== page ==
According to The New York Times, more than 250 mobile titles from Android‘s Play Store and some games from Apple’s App Store were found to have software that tracks TV watching habits.
Yet these apps, once downloaded onto a smartphone, have the ability to keep tabs on the viewing habits of their users — some of whom may be children — even when the games aren’t being played.
It is yet another example of how companies, using devices that many people feel they can’t do without, are documenting how audiences in a rapidly changing entertainment landscape are viewing television and commercials.
The apps use software from Alphonso, a start-up that collects TV-viewing data for advertisers. Using a smartphone’s microphone, Alphonso’s software can detail what people watch by identifying audio signals in TV ads and shows, sometimes even matching that information with the places people visit and the movies they see. The information can then be used to target ads more precisely and to try to analyze things like which ads prompted a person to go to a car dealership.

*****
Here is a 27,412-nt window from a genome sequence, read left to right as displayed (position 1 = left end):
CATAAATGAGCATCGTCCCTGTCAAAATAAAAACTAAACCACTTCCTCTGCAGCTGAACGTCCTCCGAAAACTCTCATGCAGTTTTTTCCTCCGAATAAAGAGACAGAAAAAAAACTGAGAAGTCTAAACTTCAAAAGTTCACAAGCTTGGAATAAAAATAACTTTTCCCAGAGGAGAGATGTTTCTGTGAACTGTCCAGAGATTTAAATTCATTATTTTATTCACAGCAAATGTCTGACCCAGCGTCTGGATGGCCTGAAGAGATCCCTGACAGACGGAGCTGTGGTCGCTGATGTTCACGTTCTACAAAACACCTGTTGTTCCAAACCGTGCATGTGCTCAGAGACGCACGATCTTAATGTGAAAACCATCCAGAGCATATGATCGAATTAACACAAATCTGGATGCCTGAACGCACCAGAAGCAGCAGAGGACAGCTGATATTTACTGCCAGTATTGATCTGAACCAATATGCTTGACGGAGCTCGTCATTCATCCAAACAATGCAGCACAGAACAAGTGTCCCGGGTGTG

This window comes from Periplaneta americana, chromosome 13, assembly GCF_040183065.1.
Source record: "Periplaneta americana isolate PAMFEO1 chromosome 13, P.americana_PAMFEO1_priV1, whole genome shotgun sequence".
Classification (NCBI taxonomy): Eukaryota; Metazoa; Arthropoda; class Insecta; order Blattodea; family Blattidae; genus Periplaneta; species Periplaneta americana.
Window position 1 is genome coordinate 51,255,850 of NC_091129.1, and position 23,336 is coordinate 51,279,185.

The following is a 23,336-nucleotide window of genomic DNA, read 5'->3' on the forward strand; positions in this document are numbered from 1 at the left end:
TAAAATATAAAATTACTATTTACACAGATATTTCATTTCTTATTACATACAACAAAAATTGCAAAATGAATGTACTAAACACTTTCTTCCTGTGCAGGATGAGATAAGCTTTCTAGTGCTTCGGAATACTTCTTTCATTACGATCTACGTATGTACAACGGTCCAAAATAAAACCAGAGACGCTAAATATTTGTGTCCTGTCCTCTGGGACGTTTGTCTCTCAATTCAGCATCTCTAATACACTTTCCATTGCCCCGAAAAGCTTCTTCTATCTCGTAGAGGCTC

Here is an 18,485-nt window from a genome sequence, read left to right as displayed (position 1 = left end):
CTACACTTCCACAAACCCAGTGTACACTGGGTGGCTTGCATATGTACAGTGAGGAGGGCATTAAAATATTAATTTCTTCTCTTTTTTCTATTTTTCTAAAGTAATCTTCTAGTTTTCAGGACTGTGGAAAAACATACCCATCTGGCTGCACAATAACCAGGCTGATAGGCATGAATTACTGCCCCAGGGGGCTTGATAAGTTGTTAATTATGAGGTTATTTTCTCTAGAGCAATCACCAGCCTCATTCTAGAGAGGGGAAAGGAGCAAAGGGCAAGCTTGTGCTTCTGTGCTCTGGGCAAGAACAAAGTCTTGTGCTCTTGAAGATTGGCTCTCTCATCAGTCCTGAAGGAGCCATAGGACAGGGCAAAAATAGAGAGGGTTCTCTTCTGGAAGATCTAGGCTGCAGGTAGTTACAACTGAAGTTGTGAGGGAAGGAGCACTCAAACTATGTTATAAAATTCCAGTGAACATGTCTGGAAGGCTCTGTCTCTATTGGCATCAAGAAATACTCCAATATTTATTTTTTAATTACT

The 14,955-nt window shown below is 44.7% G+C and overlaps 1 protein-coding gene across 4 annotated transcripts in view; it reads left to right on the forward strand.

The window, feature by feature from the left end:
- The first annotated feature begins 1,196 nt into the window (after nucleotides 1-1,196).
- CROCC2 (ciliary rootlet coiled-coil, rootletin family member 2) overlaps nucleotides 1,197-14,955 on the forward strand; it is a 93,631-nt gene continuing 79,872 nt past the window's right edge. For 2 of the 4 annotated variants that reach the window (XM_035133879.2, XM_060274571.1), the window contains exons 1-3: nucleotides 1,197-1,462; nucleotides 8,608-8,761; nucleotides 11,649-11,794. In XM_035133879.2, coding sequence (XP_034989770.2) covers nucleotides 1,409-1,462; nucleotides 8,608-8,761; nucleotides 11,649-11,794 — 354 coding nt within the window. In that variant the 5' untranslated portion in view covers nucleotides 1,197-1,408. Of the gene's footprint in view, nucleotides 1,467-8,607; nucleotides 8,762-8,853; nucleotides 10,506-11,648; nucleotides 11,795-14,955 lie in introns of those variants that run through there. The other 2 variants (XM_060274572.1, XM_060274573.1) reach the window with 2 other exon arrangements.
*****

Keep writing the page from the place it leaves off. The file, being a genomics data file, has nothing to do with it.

Some of the tracking is taking place through gaming apps that do not otherwise involve a smartphone’s microphone, including some apps that are geared toward children. The software can also detect sounds even when a phone is in a pocket if the apps are running in the background.